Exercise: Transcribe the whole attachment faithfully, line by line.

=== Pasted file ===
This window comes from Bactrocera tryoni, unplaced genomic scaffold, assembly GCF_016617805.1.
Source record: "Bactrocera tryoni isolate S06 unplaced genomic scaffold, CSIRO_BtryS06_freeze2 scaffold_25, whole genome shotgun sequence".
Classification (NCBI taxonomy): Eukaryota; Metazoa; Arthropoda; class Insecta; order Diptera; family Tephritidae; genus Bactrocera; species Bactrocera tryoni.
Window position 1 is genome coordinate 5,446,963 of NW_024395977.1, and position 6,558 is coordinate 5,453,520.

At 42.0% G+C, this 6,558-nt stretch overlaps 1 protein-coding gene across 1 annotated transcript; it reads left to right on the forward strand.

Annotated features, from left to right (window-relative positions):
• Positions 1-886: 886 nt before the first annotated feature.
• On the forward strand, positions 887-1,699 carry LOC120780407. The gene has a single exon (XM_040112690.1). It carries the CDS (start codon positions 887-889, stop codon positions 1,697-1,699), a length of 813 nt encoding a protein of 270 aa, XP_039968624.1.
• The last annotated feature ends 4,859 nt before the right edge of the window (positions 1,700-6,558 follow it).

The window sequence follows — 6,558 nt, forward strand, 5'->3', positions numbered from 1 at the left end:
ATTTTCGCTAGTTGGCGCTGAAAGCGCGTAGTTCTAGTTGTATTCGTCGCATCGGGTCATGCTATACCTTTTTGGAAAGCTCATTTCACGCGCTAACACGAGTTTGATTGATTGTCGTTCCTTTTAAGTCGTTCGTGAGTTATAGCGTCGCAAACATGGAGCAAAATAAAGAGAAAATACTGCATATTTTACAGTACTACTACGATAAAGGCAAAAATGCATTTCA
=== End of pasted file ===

This window comes from Bactrocera tryoni, unplaced genomic scaffold, assembly GCF_016617805.1.
Source record: "Bactrocera tryoni isolate S06 unplaced genomic scaffold, CSIRO_BtryS06_freeze2 scaffold_25, whole genome shotgun sequence".
Classification (NCBI taxonomy): Eukaryota; Metazoa; Arthropoda; class Insecta; order Diptera; family Tephritidae; genus Bactrocera; species Bactrocera tryoni.
Window position 1 is genome coordinate 5,446,963 of NW_024395977.1, and position 6,558 is coordinate 5,453,520.

At 42.0% G+C, this 6,558-nt stretch overlaps 1 protein-coding gene across 1 annotated transcript; it reads left to right on the forward strand.

Annotated features, from left to right (window-relative positions):
• Positions 1-886: 886 nt before the first annotated feature.
• On the forward strand, positions 887-1,699 carry LOC120780407. The gene has a single exon (XM_040112690.1). It carries the CDS (start codon positions 887-889, stop codon positions 1,697-1,699), a length of 813 nt encoding a protein of 270 aa, XP_039968624.1.
• The last annotated feature ends 4,859 nt before the right edge of the window (positions 1,700-6,558 follow it).

The window sequence follows — 6,558 nt, forward strand, 5'->3', positions numbered from 1 at the left end:
ATTTTCGCTAGTTGGCGCTGAAAGCGCGTAGTTCTAGTTGTATTCGTCGCATCGGGTCATGCTATACCTTTTTGGAAAGCTCATTTCACGCGCTAACACGAGTTTGATTGATTGTCGTTCCTTTTAAGTCGTTCGTGAGTTATAGCGTCGCAAACATGGAGCAAAATAAAGAGAAAATACTGCATATTTTACAGTACTACTACGATAAAGGCAAAAATGCATTTCA